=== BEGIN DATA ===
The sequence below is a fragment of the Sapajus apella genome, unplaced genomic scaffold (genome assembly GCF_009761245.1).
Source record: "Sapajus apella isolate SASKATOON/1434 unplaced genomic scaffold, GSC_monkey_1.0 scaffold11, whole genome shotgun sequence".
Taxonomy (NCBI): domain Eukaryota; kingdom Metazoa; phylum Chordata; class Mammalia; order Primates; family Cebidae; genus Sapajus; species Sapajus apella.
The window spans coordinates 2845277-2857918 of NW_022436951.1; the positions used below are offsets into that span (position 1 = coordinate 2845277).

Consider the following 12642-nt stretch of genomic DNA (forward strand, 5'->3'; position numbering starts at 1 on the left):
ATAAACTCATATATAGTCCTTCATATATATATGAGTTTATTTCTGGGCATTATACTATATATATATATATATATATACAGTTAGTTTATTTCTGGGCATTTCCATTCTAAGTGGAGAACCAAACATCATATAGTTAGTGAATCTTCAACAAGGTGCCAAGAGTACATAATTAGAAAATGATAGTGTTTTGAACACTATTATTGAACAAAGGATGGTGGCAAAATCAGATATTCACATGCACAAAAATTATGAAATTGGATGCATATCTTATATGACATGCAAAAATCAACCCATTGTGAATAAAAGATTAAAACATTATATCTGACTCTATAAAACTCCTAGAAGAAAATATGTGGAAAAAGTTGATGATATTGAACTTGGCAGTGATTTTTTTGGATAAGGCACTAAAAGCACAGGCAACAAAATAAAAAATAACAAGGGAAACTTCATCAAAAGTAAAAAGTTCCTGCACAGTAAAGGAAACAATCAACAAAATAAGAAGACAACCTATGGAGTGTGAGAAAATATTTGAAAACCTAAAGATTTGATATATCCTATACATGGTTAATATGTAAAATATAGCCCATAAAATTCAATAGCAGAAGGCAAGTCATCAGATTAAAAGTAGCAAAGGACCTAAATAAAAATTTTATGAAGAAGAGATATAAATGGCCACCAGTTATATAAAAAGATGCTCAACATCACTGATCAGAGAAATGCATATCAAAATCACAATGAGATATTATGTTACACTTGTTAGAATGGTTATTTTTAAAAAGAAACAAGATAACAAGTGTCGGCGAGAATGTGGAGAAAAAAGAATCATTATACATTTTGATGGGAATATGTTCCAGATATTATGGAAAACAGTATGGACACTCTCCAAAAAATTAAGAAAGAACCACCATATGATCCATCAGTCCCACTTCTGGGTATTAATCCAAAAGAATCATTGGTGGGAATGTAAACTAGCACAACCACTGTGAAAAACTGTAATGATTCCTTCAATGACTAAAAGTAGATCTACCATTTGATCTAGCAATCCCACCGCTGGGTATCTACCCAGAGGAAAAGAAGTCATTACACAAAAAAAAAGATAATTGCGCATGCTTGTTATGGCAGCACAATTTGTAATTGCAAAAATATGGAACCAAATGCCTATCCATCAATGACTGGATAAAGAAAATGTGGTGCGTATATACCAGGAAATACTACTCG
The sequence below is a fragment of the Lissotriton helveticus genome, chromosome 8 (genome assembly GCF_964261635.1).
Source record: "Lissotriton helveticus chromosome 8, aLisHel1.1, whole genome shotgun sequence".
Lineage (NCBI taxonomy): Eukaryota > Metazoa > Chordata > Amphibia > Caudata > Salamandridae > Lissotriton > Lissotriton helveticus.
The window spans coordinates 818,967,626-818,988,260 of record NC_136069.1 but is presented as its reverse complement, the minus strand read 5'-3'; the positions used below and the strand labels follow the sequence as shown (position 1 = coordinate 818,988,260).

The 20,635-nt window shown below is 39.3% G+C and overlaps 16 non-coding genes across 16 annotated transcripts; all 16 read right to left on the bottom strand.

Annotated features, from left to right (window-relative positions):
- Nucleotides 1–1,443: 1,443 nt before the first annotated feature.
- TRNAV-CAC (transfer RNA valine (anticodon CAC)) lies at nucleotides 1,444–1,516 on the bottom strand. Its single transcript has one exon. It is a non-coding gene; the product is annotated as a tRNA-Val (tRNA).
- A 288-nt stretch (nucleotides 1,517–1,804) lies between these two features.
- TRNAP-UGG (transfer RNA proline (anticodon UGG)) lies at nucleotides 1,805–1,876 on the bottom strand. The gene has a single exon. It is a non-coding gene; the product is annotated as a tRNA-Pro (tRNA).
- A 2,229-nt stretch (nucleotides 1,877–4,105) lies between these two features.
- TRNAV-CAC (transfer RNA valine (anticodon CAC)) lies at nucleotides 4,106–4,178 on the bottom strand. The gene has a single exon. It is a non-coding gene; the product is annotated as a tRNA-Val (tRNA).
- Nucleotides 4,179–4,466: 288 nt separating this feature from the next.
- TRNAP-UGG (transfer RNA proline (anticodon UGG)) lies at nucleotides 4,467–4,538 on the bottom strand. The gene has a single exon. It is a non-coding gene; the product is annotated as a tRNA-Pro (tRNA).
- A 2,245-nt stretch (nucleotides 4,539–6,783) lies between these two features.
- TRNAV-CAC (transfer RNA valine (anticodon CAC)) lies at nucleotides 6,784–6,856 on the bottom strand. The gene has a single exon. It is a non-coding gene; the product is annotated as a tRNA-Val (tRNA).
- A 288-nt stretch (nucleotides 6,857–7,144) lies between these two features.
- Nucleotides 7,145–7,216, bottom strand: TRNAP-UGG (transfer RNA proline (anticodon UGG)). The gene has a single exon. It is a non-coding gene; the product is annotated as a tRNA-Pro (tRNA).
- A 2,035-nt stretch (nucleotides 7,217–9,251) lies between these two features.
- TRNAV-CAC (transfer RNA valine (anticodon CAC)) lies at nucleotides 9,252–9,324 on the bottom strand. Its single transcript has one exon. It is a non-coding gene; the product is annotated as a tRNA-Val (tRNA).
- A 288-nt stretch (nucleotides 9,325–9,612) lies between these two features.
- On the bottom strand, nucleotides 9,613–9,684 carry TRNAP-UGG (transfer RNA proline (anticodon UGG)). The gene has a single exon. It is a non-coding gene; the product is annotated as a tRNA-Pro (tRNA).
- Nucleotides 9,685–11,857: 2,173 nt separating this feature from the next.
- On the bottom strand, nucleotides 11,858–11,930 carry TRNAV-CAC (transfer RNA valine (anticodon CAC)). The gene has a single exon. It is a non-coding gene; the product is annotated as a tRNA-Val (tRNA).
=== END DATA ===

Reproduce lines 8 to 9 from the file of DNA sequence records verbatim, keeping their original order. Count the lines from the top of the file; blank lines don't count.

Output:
Source record: "Lissotriton helveticus chromosome 8, aLisHel1.1, whole genome shotgun sequence".
Lineage (NCBI taxonomy): Eukaryota > Metazoa > Chordata > Amphibia > Caudata > Salamandridae > Lissotriton > Lissotriton helveticus.